There was never any allegation that any money went any where other than to charity. The government’s position was that these particular charities were associated with or controlled by Hamas. And it’s important to understand that the United States government, through USAID, continued to give money to the same charities for years after Holy Land was closed. But that’s what the allegation was all the way along. Although the government spent a great deal of time in the trial talking about and showing the jury horrific pictures of violent acts that Hamas did, our clients were not accused of nor convicted of one single act of violence.
AMY GOODMAN: So, explain what they were convicted of.
NANCY HOLLANDER: They were convicted of providing material support to Hamas, which includes, under the US statutes, providing charity to associations and organizations that are associated with or controlled by Hamas. The issue of whether these particular charities were controlled by Hamas, we believe to this day that they were not. And the only evidence that they were came from a secret witness from Israel who claimed to be a lawyer with the Israeli Shin Bet, but we were never able to learn anything about him, because he was presented with a pseudonym, and we weren’t allowed to know anything about him.
AMY GOODMAN: The Shin Bet being the Israeli intelligence.
NANCY HOLLANDER: Yes, yes, correct. And that’s where they got the information.
The government also claimed that by providing charity, Holy Land was assisting Hamas in winning the hearts and minds of the people. There was no evidence of that, of course. And Holy Land was closed in 2001. And although the government tried to make the leap to Hamas winning a large number of seats in the election in 2006, that was five years later. And the government never had an answer, during trial or at sentencing when we brought this up, to explain that USAID gave money, for example, $47,000 to the Qalqilya Zakat Committee in December of 2004, and why that didn’t contribute to the hearts and minds theory, if in fact that theory makes any sense, which historically and politically it doesn’t.
JUAN GONZALEZ: Nancy Hollander, the first trial in 2007 ended in a mistrial, and there was the second one that ended in conviction. Any sense on your part what swayed the jury in the second trial? And also, were you surprised by the severity of the sentences?
NANCY HOLLANDER: Well, on your first question, the government always benefits when it gets a second chance. It has seen the defense. It had another year to gather more evidence, to look through the ten years of FISA wiretaps that our clients were never allowed to look at, by the way, even though they were their statements, to attempt to find more evidence. All they really found, because there was no evidence of anything other than charity, all they found was more violence, and they put on more violence.
In terms of the sentence, no, I wasn’t surprised at it, but I was horrified by it, to the thought that somebody gets sixty-five years for providing charity is really shameful, and I believe this case will go down in history, as have others, like Korematsu, for example, as a shameful day. We have all filed—all the defendants have filed their notices of appeal, and all will be appealed. And we believe we will be vindicated on appeal, because this was a grossly unfair trial.
AMY GOODMAN: Nancy Hollander, you used the argument—you compared—you looked at the case of Ali Saleh Kahlah al-Marri to persuade the judge to go easy on your client, Shukri Abu Baker, saying that he pleaded guilty in April to one count of conspiracy to provide material support to al-Qaeda. You said, “This is a man who admits he came to the US as a sleeper agent, and the government believes fifteen years is sufficient.” The judge retorted, “Raising millions of dollars to fund terrorism, that’s a different situation.” He said, “Al-Marri is an example of someone who wanted to commit an act of terrorism. As bad as that is, this is support over the years.” And he sentenced your client, Abu Baker, to sixty-five years. Your response?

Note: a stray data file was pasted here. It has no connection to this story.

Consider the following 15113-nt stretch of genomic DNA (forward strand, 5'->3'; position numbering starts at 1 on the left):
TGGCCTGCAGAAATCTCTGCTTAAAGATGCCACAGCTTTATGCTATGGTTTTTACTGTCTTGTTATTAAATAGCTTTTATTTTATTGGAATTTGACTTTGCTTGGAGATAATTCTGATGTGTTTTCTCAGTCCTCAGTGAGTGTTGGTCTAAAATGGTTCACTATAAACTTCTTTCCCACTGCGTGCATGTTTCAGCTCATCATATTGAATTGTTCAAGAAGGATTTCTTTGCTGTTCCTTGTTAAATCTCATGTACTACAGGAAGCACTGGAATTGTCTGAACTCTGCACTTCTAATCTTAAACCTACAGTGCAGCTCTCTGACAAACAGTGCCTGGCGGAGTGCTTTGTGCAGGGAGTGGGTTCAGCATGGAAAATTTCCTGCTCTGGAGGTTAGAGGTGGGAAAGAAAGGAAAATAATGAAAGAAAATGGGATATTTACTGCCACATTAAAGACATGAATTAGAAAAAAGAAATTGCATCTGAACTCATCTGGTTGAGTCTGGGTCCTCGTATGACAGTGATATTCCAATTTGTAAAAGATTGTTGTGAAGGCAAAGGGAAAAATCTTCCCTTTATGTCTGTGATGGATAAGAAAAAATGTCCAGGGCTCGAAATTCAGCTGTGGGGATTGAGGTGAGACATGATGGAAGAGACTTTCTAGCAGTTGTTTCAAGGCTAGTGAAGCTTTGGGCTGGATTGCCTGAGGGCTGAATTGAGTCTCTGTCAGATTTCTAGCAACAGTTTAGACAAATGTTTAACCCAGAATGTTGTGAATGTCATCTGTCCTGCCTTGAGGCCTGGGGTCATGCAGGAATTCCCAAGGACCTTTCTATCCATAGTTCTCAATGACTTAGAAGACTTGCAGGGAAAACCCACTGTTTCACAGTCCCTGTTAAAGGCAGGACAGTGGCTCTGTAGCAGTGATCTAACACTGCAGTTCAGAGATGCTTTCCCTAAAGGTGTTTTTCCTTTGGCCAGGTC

NANCY HOLLANDER: It’s just beyond me. It’s remarkable. My client was convicted of providing charity. There was not, in ten years of wiretapping his home, his office, looking at his faxes, listening to everything he said, there was not one word out of his mouth about violence to anyone or about support for Hamas. He provided charity. That’s what he was convicted of. And to say that someone or these people who provide charity should get a sentence six, you know, four or five times longer than someone who professes to come to the United States with a purpose in mind that’s clearly violence shows essentially that these people were convicted because they were Palestinians.
JUAN GONZALEZ: I’d like to ask Noor Elashi—you, yourself, are a journalist. Could you comment about the media’s coverage, the mainstream media coverage, of this trial and how that affected the atmosphere around the trial?
NOOR ELASHI: Yeah. I’m actually highly disappointed, but I’m not surprised. From the very beginning of the case, the media coverage has been very biased, including many Israeli bloggers and people obviously anti-Muslim, anti-Palestinian in the news articles. For example, on sentencing day, I went to the New York Times website, the LA Times, the Washington Post, saw nothing. I mean, the Associated Press was there. But overall, this definitely—this case, from the very beginning, the arrests, the first trial, the second trial, I think deserves a lot more attention.
And, Amy, you one time said in one of your—in your book tour, I believe, that Americans are sympathetic people. And I do honestly believe that. And I think that if this case were to be covered more widely and received better coverage, I feel like Americans will sympathize and there will be an outcry, not only from Americans, but just an international outcry.
AMY GOODMAN: Are you able to see your father in jail?
NOOR ELASHI: Yes, I am. We are able to visit him once a week. And actually, the way that’s set up, and this was also set up on purpose, the families are not allowed to see the defendants all at the same time. They’ve set it up in different times. So, when I go see my dad, I’m not really allowed to see anybody else, any of the other defendants or their families. They set it up in a way where we can only see our father that one time. But he’s a very strong person. As I sat there on Wednesday watching him—
AMY GOODMAN: We have five seconds.
NOOR ELASHI: OK, he’s a very strong person, and I just really admire him. And he’s my hero.